Welcome to Writers in Various Stages of Development #006 with Emily Reader.
Emily has been busy building the foundation for a successful career ahead. Topical comedy credits, self-produced audio plays, competition shortlists, proactive networking, and even the occasional improvised cello soundtrack!
When did you start writing?
I’ve been writing for as long as I can remember. It’s always been my primary outlet. For years, it was poetry, then prose at university. I always considered myself one of those people with ‘a novel in them.’ I only discovered my real passion for script writing the summer before my final year of university.
That summer, I had noticed that the more I wrote stories, the more dialogue-heavy they became. I decided to write a scrap of script as a kind of writing exercise, to see what happened if my stories became entirely dialogue-focused. I was amazed at how fun I found it. I could explore my characters so quickly and really let them spark off each other. And jokes were so much easier to write! I’d previously considered myself the kind of person who could only be funny in conversation; this opened up a whole new avenue of possibility.
That scrap of script became a short play which I submitted on a whim to my university. I was absolutely shocked when they accepted it, and practically giddy when I got to audition actors and hear them turn my ideas into a performance. I couldn’t believe they were taking my words as seriously as any professional writer’s. Seeing my play performed on stage (and hearing the audience laugh at my jokes) was unlike any feeling I had encountered before. It was honestly euphoric. I knew from that point onwards that I was hooked.
Are you a full-time writer?
I’m one year out of university and I’ve spent practically the entire time writing. I’ve treated it as a kind of post-uni, work-focused gap year, building a foundation for a career before I jump into the working world.
It has been incredibly lucky timing really, considering the lockdown. If I’d made different plans, I’m sure they would have been completely wrecked. But the job hunt has now begun and I know that from this point onwards, it’s going to be much harder to balance writing and a day job. I’m just glad I’ve got a bank of scripts now and some credits to my name!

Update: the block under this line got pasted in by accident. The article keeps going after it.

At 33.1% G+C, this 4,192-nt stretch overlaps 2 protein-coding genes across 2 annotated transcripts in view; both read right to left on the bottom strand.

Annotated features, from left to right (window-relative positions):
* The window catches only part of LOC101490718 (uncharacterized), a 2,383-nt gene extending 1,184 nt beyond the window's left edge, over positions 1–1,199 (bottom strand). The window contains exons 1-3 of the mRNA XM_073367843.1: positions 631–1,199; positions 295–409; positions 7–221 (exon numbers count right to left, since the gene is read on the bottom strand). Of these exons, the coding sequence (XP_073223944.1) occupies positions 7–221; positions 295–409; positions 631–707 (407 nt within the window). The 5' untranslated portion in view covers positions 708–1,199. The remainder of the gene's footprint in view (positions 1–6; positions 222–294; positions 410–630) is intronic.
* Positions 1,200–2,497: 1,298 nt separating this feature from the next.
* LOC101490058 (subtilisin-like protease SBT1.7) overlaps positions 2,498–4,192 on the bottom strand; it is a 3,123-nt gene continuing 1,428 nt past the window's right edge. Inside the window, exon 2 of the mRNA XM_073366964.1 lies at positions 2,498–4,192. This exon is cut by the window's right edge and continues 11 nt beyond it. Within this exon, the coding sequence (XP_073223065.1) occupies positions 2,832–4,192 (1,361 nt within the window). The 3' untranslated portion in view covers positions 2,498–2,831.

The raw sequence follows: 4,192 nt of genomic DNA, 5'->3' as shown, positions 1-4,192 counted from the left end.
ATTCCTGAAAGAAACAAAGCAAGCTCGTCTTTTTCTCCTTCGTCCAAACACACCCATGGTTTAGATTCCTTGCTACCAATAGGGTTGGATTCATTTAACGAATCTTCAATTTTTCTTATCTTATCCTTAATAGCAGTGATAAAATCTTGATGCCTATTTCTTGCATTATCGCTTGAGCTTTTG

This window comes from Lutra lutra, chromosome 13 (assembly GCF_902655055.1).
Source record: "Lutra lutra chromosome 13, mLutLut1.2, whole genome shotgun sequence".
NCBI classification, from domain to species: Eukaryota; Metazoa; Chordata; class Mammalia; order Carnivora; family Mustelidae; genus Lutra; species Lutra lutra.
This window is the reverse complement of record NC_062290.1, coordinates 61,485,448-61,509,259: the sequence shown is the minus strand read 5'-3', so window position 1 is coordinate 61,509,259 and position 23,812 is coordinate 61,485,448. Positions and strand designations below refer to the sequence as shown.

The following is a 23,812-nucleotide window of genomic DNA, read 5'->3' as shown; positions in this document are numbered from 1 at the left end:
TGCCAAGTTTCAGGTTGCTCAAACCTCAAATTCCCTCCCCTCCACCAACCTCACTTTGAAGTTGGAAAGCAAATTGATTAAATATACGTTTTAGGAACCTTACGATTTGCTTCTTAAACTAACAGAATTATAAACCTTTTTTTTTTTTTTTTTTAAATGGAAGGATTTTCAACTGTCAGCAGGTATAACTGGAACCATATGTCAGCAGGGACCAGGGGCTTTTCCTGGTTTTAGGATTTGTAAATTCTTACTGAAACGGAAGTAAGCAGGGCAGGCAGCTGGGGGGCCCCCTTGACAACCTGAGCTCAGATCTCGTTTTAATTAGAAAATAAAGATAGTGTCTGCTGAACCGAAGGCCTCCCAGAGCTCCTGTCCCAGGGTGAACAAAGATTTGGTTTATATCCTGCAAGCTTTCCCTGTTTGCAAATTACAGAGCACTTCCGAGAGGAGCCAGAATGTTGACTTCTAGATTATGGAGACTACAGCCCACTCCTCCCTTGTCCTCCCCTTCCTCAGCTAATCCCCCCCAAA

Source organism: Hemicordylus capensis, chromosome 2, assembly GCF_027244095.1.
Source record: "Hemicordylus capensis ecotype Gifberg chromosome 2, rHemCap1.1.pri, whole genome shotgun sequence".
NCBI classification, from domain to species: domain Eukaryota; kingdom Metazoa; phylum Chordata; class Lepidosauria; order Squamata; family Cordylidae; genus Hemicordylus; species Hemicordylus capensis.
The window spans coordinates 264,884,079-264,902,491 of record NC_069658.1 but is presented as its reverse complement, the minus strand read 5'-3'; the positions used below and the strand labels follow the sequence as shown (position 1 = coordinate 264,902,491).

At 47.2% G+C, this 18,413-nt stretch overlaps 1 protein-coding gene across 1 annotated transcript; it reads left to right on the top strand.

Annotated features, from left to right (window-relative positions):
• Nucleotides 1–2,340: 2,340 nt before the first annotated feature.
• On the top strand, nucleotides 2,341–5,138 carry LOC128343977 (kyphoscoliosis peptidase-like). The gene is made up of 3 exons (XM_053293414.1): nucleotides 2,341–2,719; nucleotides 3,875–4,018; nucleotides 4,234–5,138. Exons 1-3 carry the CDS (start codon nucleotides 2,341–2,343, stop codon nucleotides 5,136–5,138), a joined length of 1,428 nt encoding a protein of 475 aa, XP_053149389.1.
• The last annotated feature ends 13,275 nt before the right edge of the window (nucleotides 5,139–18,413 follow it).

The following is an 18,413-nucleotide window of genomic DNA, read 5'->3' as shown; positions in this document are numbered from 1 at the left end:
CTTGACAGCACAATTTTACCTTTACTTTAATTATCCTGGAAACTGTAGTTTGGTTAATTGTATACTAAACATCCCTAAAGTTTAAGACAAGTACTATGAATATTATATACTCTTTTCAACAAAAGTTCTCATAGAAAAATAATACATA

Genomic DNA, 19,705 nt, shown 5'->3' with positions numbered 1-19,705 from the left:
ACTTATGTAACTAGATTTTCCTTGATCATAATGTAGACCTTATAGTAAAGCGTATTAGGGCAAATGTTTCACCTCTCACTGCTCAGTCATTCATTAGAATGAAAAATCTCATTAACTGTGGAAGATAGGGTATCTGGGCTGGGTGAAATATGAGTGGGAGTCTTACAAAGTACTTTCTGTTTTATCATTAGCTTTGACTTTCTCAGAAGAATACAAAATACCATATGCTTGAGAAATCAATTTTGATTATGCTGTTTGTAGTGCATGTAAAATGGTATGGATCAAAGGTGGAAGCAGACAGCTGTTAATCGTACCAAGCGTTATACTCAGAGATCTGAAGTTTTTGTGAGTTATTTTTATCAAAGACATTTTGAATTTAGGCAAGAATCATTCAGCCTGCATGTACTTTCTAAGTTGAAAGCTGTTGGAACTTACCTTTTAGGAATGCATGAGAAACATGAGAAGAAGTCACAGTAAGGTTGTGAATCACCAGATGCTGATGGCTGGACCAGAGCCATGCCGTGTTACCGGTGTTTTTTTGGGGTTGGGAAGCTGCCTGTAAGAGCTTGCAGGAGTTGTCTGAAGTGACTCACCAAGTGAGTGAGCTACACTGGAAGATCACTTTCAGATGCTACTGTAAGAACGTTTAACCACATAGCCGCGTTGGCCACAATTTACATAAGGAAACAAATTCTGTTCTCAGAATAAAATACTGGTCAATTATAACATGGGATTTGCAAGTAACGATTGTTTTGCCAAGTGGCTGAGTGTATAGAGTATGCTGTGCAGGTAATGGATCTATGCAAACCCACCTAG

What projects have you been working on recently?
I’m currently finishing up a pilot and treatment for a television series of my own devising. It’s actually the least comic of the scripts I’ve written, but I feel like it has really benefitted from all the projects that came before it.
It will be the third script sent to an agent I’ve been talking to, an incredibly generous woman who has given me feedback each time I’ve given her a piece. The fact she is still engaging with me is a massive antidote to imposter syndrome; I’ve sent a lot of emails to a lot of agents with far less success.
On top of that, I am a slave to BBC Writers’ Room, and enter every competition I can find. I think I’m up to about eighty submissions in the past year. It’s a good lesson in dealing with rejection and seeing how competitive the industry is, I can tell you! It’s not all doom and gloom, though; I’ve made a few shortlists and had a monologue produced by Ragged Foil Productions.
It sounds like you’ve found a really good industry contact. How did it happen and what advice do you have for people who are looking to build their own networks?
I won’t lie to you: finding an agent who is happy to read my work was a slog, and there’s no guarantee that anything will come from it beyond the feedback I’ve received so far. I found a database of agencies and emailed every relevant agent who accepts unsolicited scripts. I made sure to tailor the emails to each agent, looking at their list of clients to make sure I was the right fit.
All in all, I emailed about fifty agents (including associate agents). A few got back to me saying they’re not taking clients, a few replied saying they would read my script (and still haven’t six months later) and many didn’t reply at all. Only one agent so far has actually read my script! It’s a crazy industry to navigate as a newcomer, especially when you’re not well connected. It’s even harder in a pandemic because you can’t network face-to-face.